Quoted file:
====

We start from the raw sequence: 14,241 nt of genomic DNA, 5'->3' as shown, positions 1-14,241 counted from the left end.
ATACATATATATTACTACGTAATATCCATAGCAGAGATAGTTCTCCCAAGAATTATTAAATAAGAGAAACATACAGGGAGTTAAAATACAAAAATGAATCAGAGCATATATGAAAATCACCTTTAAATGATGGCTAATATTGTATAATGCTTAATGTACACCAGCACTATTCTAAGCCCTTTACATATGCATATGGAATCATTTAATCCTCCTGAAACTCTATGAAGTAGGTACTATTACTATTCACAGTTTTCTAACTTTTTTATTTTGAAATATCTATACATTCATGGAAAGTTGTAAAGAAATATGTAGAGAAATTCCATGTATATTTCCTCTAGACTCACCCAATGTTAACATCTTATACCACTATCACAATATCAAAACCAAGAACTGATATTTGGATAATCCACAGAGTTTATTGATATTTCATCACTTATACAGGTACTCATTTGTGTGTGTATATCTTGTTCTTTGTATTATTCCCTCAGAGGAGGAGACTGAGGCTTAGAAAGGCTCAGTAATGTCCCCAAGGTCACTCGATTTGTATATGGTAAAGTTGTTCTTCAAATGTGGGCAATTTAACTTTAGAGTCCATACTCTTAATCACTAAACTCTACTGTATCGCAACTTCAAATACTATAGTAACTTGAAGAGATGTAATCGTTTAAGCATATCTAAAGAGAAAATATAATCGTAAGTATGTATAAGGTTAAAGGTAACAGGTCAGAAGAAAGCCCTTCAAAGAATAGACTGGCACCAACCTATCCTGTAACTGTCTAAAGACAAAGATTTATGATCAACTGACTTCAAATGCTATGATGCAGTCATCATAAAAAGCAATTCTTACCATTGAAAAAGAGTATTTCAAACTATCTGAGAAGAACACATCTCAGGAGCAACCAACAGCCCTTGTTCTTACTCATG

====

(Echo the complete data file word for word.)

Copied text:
We start from the raw sequence: 14,241 nt of genomic DNA, 5'->3' as shown, positions 1-14,241 counted from the left end.
ATACATATATATTACTACGTAATATCCATAGCAGAGATAGTTCTCCCAAGAATTATTAAATAAGAGAAACATACAGGGAGTTAAAATACAAAAATGAATCAGAGCATATATGAAAATCACCTTTAAATGATGGCTAATATTGTATAATGCTTAATGTACACCAGCACTATTCTAAGCCCTTTACATATGCATATGGAATCATTTAATCCTCCTGAAACTCTATGAAGTAGGTACTATTACTATTCACAGTTTTCTAACTTTTTTATTTTGAAATATCTATACATTCATGGAAAGTTGTAAAGAAATATGTAGAGAAATTCCATGTATATTTCCTCTAGACTCACCCAATGTTAACATCTTATACCACTATCACAATATCAAAACCAAGAACTGATATTTGGATAATCCACAGAGTTTATTGATATTTCATCACTTATACAGGTACTCATTTGTGTGTGTATATCTTGTTCTTTGTATTATTCCCTCAGAGGAGGAGACTGAGGCTTAGAAAGGCTCAGTAATGTCCCCAAGGTCACTCGATTTGTATATGGTAAAGTTGTTCTTCAAATGTGGGCAATTTAACTTTAGAGTCCATACTCTTAATCACTAAACTCTACTGTATCGCAACTTCAAATACTATAGTAACTTGAAGAGATGTAATCGTTTAAGCATATCTAAAGAGAAAATATAATCGTAAGTATGTATAAGGTTAAAGGTAACAGGTCAGAAGAAAGCCCTTCAAAGAATAGACTGGCACCAACCTATCCTGTAACTGTCTAAAGACAAAGATTTATGATCAACTGACTTCAAATGCTATGATGCAGTCATCATAAAAAGCAATTCTTACCATTGAAAAAGAGTATTTCAAACTATCTGAGAAGAACACATCTCAGGAGCAACCAACAGCCCTTGTTCTTACTCATG